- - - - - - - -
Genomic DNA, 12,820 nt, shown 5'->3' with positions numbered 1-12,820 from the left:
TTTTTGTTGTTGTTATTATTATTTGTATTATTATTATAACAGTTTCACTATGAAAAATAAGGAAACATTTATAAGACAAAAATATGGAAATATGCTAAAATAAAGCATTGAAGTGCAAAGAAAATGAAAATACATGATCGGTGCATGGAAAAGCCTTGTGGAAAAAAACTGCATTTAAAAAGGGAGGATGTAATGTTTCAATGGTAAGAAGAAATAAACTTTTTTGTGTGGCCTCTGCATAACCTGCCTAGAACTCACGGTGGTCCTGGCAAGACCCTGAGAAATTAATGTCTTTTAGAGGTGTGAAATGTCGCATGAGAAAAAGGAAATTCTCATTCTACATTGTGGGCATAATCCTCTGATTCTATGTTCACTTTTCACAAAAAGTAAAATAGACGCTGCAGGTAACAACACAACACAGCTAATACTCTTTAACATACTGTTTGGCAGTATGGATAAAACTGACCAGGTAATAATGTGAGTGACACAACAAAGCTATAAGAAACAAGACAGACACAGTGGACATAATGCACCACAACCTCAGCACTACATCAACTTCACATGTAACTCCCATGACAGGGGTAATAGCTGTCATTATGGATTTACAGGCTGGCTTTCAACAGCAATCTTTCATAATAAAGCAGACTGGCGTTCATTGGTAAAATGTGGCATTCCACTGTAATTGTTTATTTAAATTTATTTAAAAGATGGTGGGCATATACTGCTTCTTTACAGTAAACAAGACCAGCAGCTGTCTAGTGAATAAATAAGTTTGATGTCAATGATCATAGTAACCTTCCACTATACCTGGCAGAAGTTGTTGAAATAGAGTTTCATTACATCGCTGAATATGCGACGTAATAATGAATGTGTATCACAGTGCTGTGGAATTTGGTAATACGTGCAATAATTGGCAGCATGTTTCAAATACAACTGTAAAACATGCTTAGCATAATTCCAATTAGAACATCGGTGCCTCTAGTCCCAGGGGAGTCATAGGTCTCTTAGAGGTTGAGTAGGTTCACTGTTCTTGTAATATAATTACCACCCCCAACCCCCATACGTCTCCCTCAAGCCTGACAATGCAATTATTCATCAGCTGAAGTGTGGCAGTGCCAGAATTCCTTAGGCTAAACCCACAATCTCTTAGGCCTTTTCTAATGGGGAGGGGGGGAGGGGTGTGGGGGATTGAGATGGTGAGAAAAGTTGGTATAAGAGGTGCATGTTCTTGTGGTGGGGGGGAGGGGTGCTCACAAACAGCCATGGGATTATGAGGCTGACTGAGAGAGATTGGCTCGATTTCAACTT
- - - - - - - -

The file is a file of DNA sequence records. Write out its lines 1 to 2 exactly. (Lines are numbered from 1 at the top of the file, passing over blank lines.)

Genomic DNA, 12,820 nt, shown 5'->3' with positions numbered 1-12,820 from the left:
TTTTTGTTGTTGTTATTATTATTTGTATTATTATTATAACAGTTTCACTATGAAAAATAAGGAAACATTTATAAGACAAAAATATGGAAATATGCTAAAATAAAGCATTGAAGTGCAAAGAAAATGAAAATACATGATCGGTGCATGGAAAAGCCTTGTGGAAAAAAACTGCATTTAAAAAGGGAGGATGTAATGTTTCAATGGTAAGAAGAAATAAACTTTTTTGTGTGGCCTCTGCATAACCTGCCTAGAACTCACGGTGGTCCTGGCAAGACCCTGAGAAATTAATGTCTTTTAGAGGTGTGAAATGTCGCATGAGAAAAAGGAAATTCTCATTCTACATTGTGGGCATAATCCTCTGATTCTATGTTCACTTTTCACAAAAAGTAAAATAGACGCTGCAGGTAACAACACAACACAGCTAATACTCTTTAACATACTGTTTGGCAGTATGGATAAAACTGACCAGGTAATAATGTGAGTGACACAACAAAGCTATAAGAAACAAGACAGACACAGTGGACATAATGCACCACAACCTCAGCACTACATCAACTTCACATGTAACTCCCATGACAGGGGTAATAGCTGTCATTATGGATTTACAGGCTGGCTTTCAACAGCAATCTTTCATAATAAAGCAGACTGGCGTTCATTGGTAAAATGTGGCATTCCACTGTAATTGTTTATTTAAATTTATTTAAAAGATGGTGGGCATATACTGCTTCTTTACAGTAAACAAGACCAGCAGCTGTCTAGTGAATAAATAAGTTTGATGTCAATGATCATAGTAACCTTCCACTATACCTGGCAGAAGTTGTTGAAATAGAGTTTCATTACATCGCTGAATATGCGACGTAATAATGAATGTGTATCACAGTGCTGTGGAATTTGGTAATACGTGCAATAATTGGCAGCATGTTTCAAATACAACTGTAAAACATGCTTAGCATAATTCCAATTAGAACATCGGTGCCTCTAGTCCCAGGGGAGTCATAGGTCTCTTAGAGGTTGAGTAGGTTCACTGTTCTTGTAATATAATTACCACCCCCAACCCCCATACGTCTCCCTCAAGCCTGACAATGCAATTATTCATCAGCTGAAGTGTGGCAGTGCCAGAATTCCTTAGGCTAAACCCACAATCTCTTAGGCCTTTTCTAATGGGGAGGGGGGGAGGGGTGTGGGGGATTGAGATGGTGAGAAAAGTTGGTATAAGAGGTGCATGTTCTTGTGGTGGGGGGGAGGGGTGCTCACAAACAGCCATGGGATTATGAGGCTGACTGAGAGAGATTGGCTCGATTTCAACTT